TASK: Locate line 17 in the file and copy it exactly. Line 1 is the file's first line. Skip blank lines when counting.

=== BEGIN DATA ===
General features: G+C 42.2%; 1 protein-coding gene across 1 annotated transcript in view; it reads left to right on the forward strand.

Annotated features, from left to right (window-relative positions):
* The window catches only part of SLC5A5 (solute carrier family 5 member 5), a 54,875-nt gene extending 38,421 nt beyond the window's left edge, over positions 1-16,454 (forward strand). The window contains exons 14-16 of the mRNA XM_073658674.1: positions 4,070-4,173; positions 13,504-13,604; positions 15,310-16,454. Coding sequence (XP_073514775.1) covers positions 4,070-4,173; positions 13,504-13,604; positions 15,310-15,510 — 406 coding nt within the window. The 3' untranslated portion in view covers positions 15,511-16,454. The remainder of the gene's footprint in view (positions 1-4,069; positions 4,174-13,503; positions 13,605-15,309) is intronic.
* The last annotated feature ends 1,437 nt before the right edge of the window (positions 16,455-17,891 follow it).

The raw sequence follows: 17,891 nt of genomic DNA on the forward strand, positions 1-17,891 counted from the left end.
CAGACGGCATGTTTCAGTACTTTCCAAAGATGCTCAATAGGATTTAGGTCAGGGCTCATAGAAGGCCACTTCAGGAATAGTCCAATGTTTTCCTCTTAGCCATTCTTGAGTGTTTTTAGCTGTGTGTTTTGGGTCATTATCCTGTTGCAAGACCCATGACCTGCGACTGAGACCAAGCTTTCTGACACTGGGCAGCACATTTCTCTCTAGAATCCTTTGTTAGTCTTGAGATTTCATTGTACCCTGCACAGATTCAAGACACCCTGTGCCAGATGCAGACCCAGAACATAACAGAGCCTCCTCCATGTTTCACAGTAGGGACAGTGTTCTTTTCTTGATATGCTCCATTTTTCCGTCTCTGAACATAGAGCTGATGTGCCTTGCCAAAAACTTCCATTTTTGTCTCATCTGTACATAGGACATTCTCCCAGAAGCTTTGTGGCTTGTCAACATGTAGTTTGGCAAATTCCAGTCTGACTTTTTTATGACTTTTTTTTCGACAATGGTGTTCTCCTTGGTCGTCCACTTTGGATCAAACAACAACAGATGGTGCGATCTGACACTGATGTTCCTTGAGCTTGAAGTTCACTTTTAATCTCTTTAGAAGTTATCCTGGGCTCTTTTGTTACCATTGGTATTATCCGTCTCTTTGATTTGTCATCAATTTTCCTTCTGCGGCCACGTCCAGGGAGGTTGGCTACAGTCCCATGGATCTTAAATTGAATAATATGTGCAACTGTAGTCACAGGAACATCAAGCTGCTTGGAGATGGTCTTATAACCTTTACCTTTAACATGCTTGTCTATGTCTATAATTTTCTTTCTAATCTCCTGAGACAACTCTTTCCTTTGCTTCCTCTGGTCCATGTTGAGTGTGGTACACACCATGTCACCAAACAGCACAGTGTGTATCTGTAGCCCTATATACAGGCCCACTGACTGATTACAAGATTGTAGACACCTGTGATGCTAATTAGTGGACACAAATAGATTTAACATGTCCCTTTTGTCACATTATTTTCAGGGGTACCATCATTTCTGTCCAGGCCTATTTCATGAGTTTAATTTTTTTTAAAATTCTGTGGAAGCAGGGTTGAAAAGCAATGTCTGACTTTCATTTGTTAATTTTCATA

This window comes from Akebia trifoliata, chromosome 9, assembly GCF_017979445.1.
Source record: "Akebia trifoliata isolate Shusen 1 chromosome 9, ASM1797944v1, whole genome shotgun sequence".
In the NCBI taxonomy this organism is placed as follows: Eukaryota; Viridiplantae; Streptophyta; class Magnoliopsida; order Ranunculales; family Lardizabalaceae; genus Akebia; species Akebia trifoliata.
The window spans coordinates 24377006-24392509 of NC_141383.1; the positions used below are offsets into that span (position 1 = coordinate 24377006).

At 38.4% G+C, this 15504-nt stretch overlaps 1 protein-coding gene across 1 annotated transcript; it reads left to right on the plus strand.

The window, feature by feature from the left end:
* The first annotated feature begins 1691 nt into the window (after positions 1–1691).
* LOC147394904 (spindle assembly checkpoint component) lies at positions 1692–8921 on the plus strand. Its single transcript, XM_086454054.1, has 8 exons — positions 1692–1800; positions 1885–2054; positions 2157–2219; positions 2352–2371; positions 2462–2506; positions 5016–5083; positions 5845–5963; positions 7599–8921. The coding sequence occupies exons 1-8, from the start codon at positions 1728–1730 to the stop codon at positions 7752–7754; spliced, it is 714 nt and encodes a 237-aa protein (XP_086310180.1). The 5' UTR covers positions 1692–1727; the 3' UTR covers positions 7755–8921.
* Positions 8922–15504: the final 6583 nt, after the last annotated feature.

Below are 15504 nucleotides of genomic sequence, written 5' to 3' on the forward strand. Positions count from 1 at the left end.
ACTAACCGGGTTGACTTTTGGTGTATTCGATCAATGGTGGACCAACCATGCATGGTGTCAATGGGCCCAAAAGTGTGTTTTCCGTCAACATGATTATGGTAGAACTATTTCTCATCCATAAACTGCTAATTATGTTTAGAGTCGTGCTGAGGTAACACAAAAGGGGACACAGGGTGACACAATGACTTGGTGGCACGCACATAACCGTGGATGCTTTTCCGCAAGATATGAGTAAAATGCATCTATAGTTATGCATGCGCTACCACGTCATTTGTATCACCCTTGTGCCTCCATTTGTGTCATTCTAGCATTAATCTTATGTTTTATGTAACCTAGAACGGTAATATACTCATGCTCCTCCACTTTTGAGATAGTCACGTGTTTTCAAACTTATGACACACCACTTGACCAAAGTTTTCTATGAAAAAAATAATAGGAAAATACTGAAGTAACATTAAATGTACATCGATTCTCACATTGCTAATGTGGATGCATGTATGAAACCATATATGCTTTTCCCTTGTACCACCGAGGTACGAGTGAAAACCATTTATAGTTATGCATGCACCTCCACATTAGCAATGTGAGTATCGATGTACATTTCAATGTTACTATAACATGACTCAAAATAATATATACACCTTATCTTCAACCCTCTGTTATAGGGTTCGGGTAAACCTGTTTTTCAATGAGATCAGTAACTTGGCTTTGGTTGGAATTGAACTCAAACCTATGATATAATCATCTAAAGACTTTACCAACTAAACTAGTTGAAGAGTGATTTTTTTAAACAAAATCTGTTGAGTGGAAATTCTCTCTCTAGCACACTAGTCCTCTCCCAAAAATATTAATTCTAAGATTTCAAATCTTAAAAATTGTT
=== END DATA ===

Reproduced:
ACTAACCGGGTTGACTTTTGGTGTATTCGATCAATGGTGGACCAACCATGCATGGTGTCAATGGGCCCAAAAGTGTGTTTTCCGTCAACATGATTATGGTAGAACTATTTCTCATCCATAAACTGCTAATTATGTTTAGAGTCGTGCTGAGGTAACACAAAAGGGGACACAGGGTGACACAATGACTTGGTGGCACGCACATAACCGTGGATGCTTTTCCGCAAGATATGAGTAAAATGCATCTATAGTTATGCATGCGCTACCACGTCATTTGTATCACCCTTGTGCCTCCATTTGTGTCATTCTAGCATTAATCTTATGTTTTATGTAACCTAGAACGGTAATATACTCATGCTCCTCCACTTTTGAGATAGTCACGTGTTTTCAAACTTATGACACACCACTTGACCAAAGTTTTCTATGAAAAAAATAATAGGAAAATACTGAAGTAACATTAAATGTACATCGATTCTCACATTGCTAATGTGGATGCATGTATGAAACCATATATGCTTTTCCCTTGTACCACCGAGGTACGAGTGAAAACCATTTATAGTTATGCATGCACCTCCACATTAGCAATGTGAGTATCGATGTACATTTCAATGTTACTATAACATGACTCAAAATAATATATACACCTTATCTTCAACCCTCTGTTATAGGGTTCGGGTAAACCTGTTTTTCAATGAGATCAGTAACTTGGCTTTGGTTGGAATTGAACTCAAACCTATGATATAATCATCTAAAGACTTTACCAACTAAACTAGTTGAAGAGTGATTTTTTTAAACAAAATCTGTTGAGTGGAAATTCTCTCTCTAGCACACTAGTCCTCTCCCAAAAATATTAATTCTAAGATTTCAAATCTTAAAAATTGTT